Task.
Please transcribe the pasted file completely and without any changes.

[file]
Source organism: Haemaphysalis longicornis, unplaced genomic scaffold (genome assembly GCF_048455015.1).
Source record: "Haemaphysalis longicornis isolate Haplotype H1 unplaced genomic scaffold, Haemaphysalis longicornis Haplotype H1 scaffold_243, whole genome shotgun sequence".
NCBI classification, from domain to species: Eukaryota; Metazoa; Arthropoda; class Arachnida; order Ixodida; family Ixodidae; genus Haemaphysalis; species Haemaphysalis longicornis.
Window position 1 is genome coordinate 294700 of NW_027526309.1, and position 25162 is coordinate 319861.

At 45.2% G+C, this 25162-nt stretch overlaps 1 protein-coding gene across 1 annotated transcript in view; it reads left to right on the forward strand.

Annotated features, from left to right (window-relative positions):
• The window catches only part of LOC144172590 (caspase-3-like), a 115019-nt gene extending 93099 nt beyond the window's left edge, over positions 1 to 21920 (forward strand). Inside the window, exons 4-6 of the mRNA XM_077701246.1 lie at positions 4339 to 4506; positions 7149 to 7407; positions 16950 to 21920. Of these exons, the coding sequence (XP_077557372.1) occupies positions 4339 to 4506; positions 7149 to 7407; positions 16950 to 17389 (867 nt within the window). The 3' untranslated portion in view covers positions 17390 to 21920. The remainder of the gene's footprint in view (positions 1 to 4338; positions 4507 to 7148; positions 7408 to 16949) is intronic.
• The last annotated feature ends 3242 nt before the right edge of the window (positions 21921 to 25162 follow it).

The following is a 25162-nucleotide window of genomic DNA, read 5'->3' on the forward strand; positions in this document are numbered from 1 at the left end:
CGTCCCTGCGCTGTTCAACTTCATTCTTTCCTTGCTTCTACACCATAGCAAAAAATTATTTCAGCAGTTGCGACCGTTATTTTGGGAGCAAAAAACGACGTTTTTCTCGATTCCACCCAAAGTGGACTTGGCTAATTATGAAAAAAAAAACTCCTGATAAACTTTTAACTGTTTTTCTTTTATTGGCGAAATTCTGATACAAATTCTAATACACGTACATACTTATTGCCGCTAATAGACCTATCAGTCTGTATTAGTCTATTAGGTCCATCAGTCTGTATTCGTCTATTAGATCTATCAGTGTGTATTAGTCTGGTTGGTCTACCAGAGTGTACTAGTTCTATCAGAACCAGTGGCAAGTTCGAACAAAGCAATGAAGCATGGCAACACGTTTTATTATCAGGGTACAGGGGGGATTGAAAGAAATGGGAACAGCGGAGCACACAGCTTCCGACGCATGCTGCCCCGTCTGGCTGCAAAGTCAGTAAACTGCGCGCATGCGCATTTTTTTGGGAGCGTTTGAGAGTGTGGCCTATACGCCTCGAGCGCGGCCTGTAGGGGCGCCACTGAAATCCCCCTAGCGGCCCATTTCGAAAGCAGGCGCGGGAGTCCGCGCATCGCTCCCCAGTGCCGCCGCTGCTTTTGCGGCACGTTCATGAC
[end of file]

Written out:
Source organism: Haemaphysalis longicornis, unplaced genomic scaffold (genome assembly GCF_048455015.1).
Source record: "Haemaphysalis longicornis isolate Haplotype H1 unplaced genomic scaffold, Haemaphysalis longicornis Haplotype H1 scaffold_243, whole genome shotgun sequence".
NCBI classification, from domain to species: Eukaryota; Metazoa; Arthropoda; class Arachnida; order Ixodida; family Ixodidae; genus Haemaphysalis; species Haemaphysalis longicornis.
Window position 1 is genome coordinate 294700 of NW_027526309.1, and position 25162 is coordinate 319861.

At 45.2% G+C, this 25162-nt stretch overlaps 1 protein-coding gene across 1 annotated transcript in view; it reads left to right on the forward strand.

Annotated features, from left to right (window-relative positions):
• The window catches only part of LOC144172590 (caspase-3-like), a 115019-nt gene extending 93099 nt beyond the window's left edge, over positions 1 to 21920 (forward strand). Inside the window, exons 4-6 of the mRNA XM_077701246.1 lie at positions 4339 to 4506; positions 7149 to 7407; positions 16950 to 21920. Of these exons, the coding sequence (XP_077557372.1) occupies positions 4339 to 4506; positions 7149 to 7407; positions 16950 to 17389 (867 nt within the window). The 3' untranslated portion in view covers positions 17390 to 21920. The remainder of the gene's footprint in view (positions 1 to 4338; positions 4507 to 7148; positions 7408 to 16949) is intronic.
• The last annotated feature ends 3242 nt before the right edge of the window (positions 21921 to 25162 follow it).

The following is a 25162-nucleotide window of genomic DNA, read 5'->3' on the forward strand; positions in this document are numbered from 1 at the left end:
CGTCCCTGCGCTGTTCAACTTCATTCTTTCCTTGCTTCTACACCATAGCAAAAAATTATTTCAGCAGTTGCGACCGTTATTTTGGGAGCAAAAAACGACGTTTTTCTCGATTCCACCCAAAGTGGACTTGGCTAATTATGAAAAAAAAAACTCCTGATAAACTTTTAACTGTTTTTCTTTTATTGGCGAAATTCTGATACAAATTCTAATACACGTACATACTTATTGCCGCTAATAGACCTATCAGTCTGTATTAGTCTATTAGGTCCATCAGTCTGTATTCGTCTATTAGATCTATCAGTGTGTATTAGTCTGGTTGGTCTACCAGAGTGTACTAGTTCTATCAGAACCAGTGGCAAGTTCGAACAAAGCAATGAAGCATGGCAACACGTTTTATTATCAGGGTACAGGGGGGATTGAAAGAAATGGGAACAGCGGAGCACACAGCTTCCGACGCATGCTGCCCCGTCTGGCTGCAAAGTCAGTAAACTGCGCGCATGCGCATTTTTTTGGGAGCGTTTGAGAGTGTGGCCTATACGCCTCGAGCGCGGCCTGTAGGGGCGCCACTGAAATCCCCCTAGCGGCCCATTTCGAAAGCAGGCGCGGGAGTCCGCGCATCGCTCCCCAGTGCCGCCGCTGCTTTTGCGGCACGTTCATGAC